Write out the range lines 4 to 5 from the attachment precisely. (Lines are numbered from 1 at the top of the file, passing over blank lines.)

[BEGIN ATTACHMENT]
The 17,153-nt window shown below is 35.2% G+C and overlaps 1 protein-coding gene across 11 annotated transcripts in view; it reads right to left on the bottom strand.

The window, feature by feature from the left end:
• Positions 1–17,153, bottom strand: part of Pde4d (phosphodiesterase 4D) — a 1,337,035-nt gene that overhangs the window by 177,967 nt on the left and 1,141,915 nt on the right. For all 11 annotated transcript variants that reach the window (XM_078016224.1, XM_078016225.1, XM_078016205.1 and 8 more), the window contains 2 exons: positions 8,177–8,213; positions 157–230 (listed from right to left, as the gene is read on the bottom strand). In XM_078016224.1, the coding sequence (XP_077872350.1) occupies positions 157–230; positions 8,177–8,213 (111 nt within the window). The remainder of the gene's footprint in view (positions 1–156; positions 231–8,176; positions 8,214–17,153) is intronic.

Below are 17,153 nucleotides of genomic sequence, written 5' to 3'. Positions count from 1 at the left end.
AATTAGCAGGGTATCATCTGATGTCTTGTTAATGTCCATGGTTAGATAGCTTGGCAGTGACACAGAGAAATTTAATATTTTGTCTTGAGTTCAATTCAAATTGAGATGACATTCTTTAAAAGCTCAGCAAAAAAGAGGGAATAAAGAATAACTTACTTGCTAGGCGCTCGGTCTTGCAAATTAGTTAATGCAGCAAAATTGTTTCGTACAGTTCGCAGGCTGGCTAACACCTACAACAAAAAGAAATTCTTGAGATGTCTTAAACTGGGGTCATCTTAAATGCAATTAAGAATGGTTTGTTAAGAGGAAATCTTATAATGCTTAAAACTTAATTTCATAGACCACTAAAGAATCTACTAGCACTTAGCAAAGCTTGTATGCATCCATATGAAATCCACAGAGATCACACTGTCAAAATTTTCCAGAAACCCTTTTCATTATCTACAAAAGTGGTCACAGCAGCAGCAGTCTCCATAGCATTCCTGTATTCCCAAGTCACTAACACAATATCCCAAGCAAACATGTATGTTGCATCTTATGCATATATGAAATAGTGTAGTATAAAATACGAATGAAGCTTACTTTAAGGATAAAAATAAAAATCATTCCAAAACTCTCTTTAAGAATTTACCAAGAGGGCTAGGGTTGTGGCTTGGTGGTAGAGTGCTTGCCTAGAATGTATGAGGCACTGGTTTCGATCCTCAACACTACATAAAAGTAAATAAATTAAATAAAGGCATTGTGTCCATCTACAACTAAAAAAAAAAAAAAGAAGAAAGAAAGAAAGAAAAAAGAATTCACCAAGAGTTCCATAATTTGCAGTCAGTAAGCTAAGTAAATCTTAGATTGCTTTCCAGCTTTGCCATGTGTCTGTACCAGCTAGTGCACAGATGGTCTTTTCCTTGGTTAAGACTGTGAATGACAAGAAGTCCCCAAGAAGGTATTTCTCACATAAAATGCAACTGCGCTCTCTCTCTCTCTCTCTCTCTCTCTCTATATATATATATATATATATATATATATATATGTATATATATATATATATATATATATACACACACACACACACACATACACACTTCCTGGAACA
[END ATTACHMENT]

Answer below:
Below are 17,153 nucleotides of genomic sequence, written 5' to 3'. Positions count from 1 at the left end.
AATTAGCAGGGTATCATCTGATGTCTTGTTAATGTCCATGGTTAGATAGCTTGGCAGTGACACAGAGAAATTTAATATTTTGTCTTGAGTTCAATTCAAATTGAGATGACATTCTTTAAAAGCTCAGCAAAAAAGAGGGAATAAAGAATAACTTACTTGCTAGGCGCTCGGTCTTGCAAATTAGTTAATGCAGCAAAATTGTTTCGTACAGTTCGCAGGCTGGCTAACACCTACAACAAAAAGAAATTCTTGAGATGTCTTAAACTGGGGTCATCTTAAATGCAATTAAGAATGGTTTGTTAAGAGGAAATCTTATAATGCTTAAAACTTAATTTCATAGACCACTAAAGAATCTACTAGCACTTAGCAAAGCTTGTATGCATCCATATGAAATCCACAGAGATCACACTGTCAAAATTTTCCAGAAACCCTTTTCATTATCTACAAAAGTGGTCACAGCAGCAGCAGTCTCCATAGCATTCCTGTATTCCCAAGTCACTAACACAATATCCCAAGCAAACATGTATGTTGCATCTTATGCATATATGAAATAGTGTAGTATAAAATACGAATGAAGCTTACTTTAAGGATAAAAATAAAAATCATTCCAAAACTCTCTTTAAGAATTTACCAAGAGGGCTAGGGTTGTGGCTTGGTGGTAGAGTGCTTGCCTAGAATGTATGAGGCACTGGTTTCGATCCTCAACACTACATAAAAGTAAATAAATTAAATAAAGGCATTGTGTCCATCTACAACTAAAAAAAAAAAAAAGAAGAAAGAAAGAAAGAAAAAAGAATTCACCAAGAGTTCCATAATTTGCAGTCAGTAAGCTAAGTAAATCTTAGATTGCTTTCCAGCTTTGCCATGTGTCTGTACCAGCTAGTGCACAGATGGTCTTTTCCTTGGTTAAGACTGTGAATGACAAGAAGTCCCCAAGAAGGTATTTCTCACATAAAATGCAACTGCGCTCTCTCTCTCTCTCTCTCTCTCTCTCTATATATATATATATATATATATATATATATATGTATATATATATATATATATATATATACACACACACACACACACATACACACTTCCTGGAACA